Congress Recess of Immigration Advocacy or my “Bro fest” on SiriusXM’s Politics Powered by Twitter
When the lawmaker is away, immigration advocates were supposed to play hardball. Until they didn’t. The plan was to show up during Congress’ recess at town hall meetings in districts throughout the country, applying pressure on House Republican hold outs or those who may be on the fence to pass comprehensive immigration reform. The strategy has slightly changed, away from an immigration face off between opponent and supporters. Why? On this hot topic, opponents have at most let out a meow. Their roar is #¡DefundObamacare! as evidenced by Heritage Action’s two week town halls currently underway.
I checked with an authority on this subject–a friend who assures me this event occurs when likeminded guys get together and beat the metaphorical drum of masculinity. He reports (in a text):
“Rule #1: Bro-fests have to occur naturally…typically over shared enthusiasm of protein shakes or Arnold Schwarzenegger’s documentary [sic] ‘Pumping Iron’.”
When you’re in Washington, add politics, especially a hot topic like immigration, to this list.
Before Lee and Slade came to me live, they closed out the previous topic before the commercial break, announcing, soon it will be:
“Viviana Hurtado Time.”
There’s Miller Time.
Now: Viviana Hurtado Time.
Then I nuzzled my way under their big Bro wings and we had a lot of immigration things to say, but from a slightly more organic and grassroots perspective than what you hear if you tune into the usual suspects.
Firstly, advocates, led by the so-called DREAMers–those students and military service members brought to the U.S. illegally–aren’t taking their foot off the advocacy accelerator during August recess. Ready to attend town halls, to put a face to a group that has been compared with objects such as dogs, anchors of the term “anchor baby” (which refers to a baby an illegal immigrant mother has with the alleged intention of gaining legalized status), or most recently drug runners with calves the size of cantaloupes, in the words of Iowa Congressman Steve King.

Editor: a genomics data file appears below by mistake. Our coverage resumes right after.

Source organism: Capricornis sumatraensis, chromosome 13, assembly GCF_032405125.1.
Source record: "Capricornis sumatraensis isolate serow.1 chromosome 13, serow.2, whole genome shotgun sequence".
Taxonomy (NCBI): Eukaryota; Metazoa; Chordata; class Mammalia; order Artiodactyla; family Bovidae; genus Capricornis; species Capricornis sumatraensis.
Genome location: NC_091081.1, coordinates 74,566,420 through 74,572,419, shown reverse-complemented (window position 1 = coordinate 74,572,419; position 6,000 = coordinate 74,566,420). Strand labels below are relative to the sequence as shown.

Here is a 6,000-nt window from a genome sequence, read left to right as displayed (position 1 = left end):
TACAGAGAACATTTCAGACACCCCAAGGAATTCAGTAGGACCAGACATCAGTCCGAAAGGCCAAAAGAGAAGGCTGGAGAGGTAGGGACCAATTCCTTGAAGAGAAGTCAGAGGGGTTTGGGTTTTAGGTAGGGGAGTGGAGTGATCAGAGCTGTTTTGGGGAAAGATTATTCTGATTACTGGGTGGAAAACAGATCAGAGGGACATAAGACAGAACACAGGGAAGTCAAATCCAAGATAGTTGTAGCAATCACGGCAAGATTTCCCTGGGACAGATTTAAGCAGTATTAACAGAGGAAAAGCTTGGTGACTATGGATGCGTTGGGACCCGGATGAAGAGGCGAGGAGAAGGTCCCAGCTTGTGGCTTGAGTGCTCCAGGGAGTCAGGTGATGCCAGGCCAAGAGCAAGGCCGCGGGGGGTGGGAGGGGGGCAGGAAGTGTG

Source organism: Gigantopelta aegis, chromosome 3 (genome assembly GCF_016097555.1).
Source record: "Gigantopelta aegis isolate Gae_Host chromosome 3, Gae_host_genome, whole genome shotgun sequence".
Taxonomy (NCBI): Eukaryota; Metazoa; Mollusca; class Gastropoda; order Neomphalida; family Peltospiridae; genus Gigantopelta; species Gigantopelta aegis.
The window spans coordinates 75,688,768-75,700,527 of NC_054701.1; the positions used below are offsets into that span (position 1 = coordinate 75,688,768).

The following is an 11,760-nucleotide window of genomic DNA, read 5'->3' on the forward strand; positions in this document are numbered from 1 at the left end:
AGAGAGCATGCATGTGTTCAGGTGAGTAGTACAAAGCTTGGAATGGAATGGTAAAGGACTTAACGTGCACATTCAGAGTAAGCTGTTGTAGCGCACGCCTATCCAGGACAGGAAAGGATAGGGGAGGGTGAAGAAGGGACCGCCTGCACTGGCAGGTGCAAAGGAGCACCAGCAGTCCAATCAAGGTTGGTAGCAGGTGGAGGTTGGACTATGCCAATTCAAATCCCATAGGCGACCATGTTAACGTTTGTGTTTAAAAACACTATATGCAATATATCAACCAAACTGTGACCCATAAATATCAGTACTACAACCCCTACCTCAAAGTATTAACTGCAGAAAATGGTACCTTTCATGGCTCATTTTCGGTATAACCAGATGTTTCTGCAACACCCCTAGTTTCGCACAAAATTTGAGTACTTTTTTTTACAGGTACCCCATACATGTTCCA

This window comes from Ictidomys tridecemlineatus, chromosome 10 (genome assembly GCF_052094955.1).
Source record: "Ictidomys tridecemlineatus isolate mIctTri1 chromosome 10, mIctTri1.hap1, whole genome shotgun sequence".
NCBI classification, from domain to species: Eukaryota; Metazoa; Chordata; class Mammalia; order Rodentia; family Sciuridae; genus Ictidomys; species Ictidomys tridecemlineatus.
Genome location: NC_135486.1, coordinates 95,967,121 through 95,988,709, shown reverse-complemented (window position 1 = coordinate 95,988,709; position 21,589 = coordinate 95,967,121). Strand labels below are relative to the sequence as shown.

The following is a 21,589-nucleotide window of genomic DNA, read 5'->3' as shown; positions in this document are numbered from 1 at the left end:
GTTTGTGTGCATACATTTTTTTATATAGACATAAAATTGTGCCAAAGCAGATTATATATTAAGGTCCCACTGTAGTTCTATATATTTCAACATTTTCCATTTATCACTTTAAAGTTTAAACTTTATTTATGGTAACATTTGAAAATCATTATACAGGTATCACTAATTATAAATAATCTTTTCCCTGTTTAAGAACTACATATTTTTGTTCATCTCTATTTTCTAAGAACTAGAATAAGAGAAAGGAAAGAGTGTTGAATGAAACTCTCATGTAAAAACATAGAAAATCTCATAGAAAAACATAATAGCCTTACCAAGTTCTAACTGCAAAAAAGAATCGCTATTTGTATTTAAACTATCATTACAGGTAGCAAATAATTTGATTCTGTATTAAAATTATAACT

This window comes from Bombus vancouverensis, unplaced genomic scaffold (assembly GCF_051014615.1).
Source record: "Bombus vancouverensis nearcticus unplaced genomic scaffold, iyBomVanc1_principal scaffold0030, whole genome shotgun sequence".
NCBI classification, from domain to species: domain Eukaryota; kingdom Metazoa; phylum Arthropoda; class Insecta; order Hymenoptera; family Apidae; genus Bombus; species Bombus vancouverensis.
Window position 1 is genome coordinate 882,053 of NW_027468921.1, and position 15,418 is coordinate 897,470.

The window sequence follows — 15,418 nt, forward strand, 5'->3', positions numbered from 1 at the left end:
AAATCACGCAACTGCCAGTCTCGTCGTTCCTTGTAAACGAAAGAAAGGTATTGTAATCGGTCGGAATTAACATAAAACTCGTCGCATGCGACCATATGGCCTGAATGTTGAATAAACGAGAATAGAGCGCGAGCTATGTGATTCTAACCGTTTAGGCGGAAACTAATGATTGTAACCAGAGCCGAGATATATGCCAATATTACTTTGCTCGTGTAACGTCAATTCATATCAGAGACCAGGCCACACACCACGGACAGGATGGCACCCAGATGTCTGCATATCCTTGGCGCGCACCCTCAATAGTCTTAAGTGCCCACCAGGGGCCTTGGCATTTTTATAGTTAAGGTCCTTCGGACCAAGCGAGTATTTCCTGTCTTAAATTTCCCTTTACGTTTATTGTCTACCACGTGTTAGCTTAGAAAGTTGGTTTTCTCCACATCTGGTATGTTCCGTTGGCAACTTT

Secondly, these activists have never taken their eyes off President Obama, turning up the calor at least since the summer of 2011. That’s when DREAMers protested the skyrocketing deportations at White House hosted meetings throughout the country and even President Obama’s speech at the National Council of La Raza‘s annual convention which I witnessed and write about in Anatomy of an Immigration Debate: Carne Asada at NCLR.
Comprehensive immigration reform appears to be on life support. Still, if our country is closer than it’s been in more than 25 years to overhauling laws that currently keep talented foreigners out, encourage employer abuse, and orphan children after deporting their parents, it’s because of the DREAMers, who broke rank with the advocacy community in 2011 to apply pressure that continues to GOP lawmakers and the President.
I wouldn’t underestimate these activists. Facing deportation and with their opportunities to attend college or find a job stunted, they have little to lose. Hopelessness and desperation triggers the survivor instinct. For them and the estimated 11 million undocumented immigrants, it’s a fight to the finish.
The question is: will that finish be this Fall? 2014? 2016? And now we get into election years.
Click on the link to hear my Congress Recess of Immigration Bro Fest with Hypervocal’s Lee Brenner and Slade Sohmer which aired on SiriusXM’s Politics Powered by Twitter on August 6, 2013.
This post is part of the original The Wise Latina Club series “Anatomy of an Immigration Debate” which analyze the charged political and social context of this debate within the context of the extraordinary demographic changes confirmed by the 2010 U.S. Census. Click here to read previous entries.What’s the future of the immigration overhaul bill once lawmakers return in the fall?